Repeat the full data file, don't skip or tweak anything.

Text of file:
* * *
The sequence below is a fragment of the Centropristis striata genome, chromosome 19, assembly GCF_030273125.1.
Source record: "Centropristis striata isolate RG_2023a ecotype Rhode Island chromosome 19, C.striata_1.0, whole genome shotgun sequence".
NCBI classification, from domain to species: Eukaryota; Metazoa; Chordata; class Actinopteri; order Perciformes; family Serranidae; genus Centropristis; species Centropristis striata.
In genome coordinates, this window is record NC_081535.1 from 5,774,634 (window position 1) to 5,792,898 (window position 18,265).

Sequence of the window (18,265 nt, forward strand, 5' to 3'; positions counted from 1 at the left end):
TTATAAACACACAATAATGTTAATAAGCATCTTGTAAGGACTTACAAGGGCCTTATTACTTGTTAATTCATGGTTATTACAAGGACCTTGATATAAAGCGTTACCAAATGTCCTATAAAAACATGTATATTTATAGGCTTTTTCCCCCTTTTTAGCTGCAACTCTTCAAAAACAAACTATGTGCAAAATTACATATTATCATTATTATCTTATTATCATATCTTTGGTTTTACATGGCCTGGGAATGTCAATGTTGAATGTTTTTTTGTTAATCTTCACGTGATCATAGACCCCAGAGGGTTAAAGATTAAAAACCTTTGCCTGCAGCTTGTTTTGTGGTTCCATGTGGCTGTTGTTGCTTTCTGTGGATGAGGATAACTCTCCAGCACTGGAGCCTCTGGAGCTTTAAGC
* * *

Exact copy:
The sequence below is a fragment of the Centropristis striata genome, chromosome 19, assembly GCF_030273125.1.
Source record: "Centropristis striata isolate RG_2023a ecotype Rhode Island chromosome 19, C.striata_1.0, whole genome shotgun sequence".
NCBI classification, from domain to species: Eukaryota; Metazoa; Chordata; class Actinopteri; order Perciformes; family Serranidae; genus Centropristis; species Centropristis striata.
In genome coordinates, this window is record NC_081535.1 from 5,774,634 (window position 1) to 5,792,898 (window position 18,265).

Sequence of the window (18,265 nt, forward strand, 5' to 3'; positions counted from 1 at the left end):
TTATAAACACACAATAATGTTAATAAGCATCTTGTAAGGACTTACAAGGGCCTTATTACTTGTTAATTCATGGTTATTACAAGGACCTTGATATAAAGCGTTACCAAATGTCCTATAAAAACATGTATATTTATAGGCTTTTTCCCCCTTTTTAGCTGCAACTCTTCAAAAACAAACTATGTGCAAAATTACATATTATCATTATTATCTTATTATCATATCTTTGGTTTTACATGGCCTGGGAATGTCAATGTTGAATGTTTTTTTGTTAATCTTCACGTGATCATAGACCCCAGAGGGTTAAAGATTAAAAACCTTTGCCTGCAGCTTGTTTTGTGGTTCCATGTGGCTGTTGTTGCTTTCTGTGGATGAGGATAACTCTCCAGCACTGGAGCCTCTGGAGCTTTAAGC